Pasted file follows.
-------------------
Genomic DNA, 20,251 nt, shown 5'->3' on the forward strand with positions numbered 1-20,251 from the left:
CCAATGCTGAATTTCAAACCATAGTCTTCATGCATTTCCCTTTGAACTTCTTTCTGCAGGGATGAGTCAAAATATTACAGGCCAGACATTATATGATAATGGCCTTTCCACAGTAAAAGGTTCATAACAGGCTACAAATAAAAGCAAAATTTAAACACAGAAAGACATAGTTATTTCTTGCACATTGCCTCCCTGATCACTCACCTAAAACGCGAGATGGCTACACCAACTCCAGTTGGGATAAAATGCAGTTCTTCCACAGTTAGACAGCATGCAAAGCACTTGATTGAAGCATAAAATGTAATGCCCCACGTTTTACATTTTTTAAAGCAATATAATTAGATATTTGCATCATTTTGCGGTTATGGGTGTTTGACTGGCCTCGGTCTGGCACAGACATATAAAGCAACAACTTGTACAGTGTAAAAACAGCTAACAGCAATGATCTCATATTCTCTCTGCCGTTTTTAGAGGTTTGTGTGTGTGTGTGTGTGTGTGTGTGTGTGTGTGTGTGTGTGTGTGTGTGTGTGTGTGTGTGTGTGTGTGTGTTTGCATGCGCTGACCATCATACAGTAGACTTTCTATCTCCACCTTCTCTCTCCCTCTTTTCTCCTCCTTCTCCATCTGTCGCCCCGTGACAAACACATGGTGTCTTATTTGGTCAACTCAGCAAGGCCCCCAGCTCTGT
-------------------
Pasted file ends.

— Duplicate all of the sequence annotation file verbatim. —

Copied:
Genomic DNA, 20,251 nt, shown 5'->3' on the forward strand with positions numbered 1-20,251 from the left:
CCAATGCTGAATTTCAAACCATAGTCTTCATGCATTTCCCTTTGAACTTCTTTCTGCAGGGATGAGTCAAAATATTACAGGCCAGACATTATATGATAATGGCCTTTCCACAGTAAAAGGTTCATAACAGGCTACAAATAAAAGCAAAATTTAAACACAGAAAGACATAGTTATTTCTTGCACATTGCCTCCCTGATCACTCACCTAAAACGCGAGATGGCTACACCAACTCCAGTTGGGATAAAATGCAGTTCTTCCACAGTTAGACAGCATGCAAAGCACTTGATTGAAGCATAAAATGTAATGCCCCACGTTTTACATTTTTTAAAGCAATATAATTAGATATTTGCATCATTTTGCGGTTATGGGTGTTTGACTGGCCTCGGTCTGGCACAGACATATAAAGCAACAACTTGTACAGTGTAAAAACAGCTAACAGCAATGATCTCATATTCTCTCTGCCGTTTTTAGAGGTTTGTGTGTGTGTGTGTGTGTGTGTGTGTGTGTGTGTGTGTGTGTGTGTGTGTGTGTGTGTGTGTGTGTGTGTGTTTGCATGCGCTGACCATCATACAGTAGACTTTCTATCTCCACCTTCTCTCTCCCTCTTTTCTCCTCCTTCTCCATCTGTCGCCCCGTGACAAACACATGGTGTCTTATTTGGTCAACTCAGCAAGGCCCCCAGCTCTGT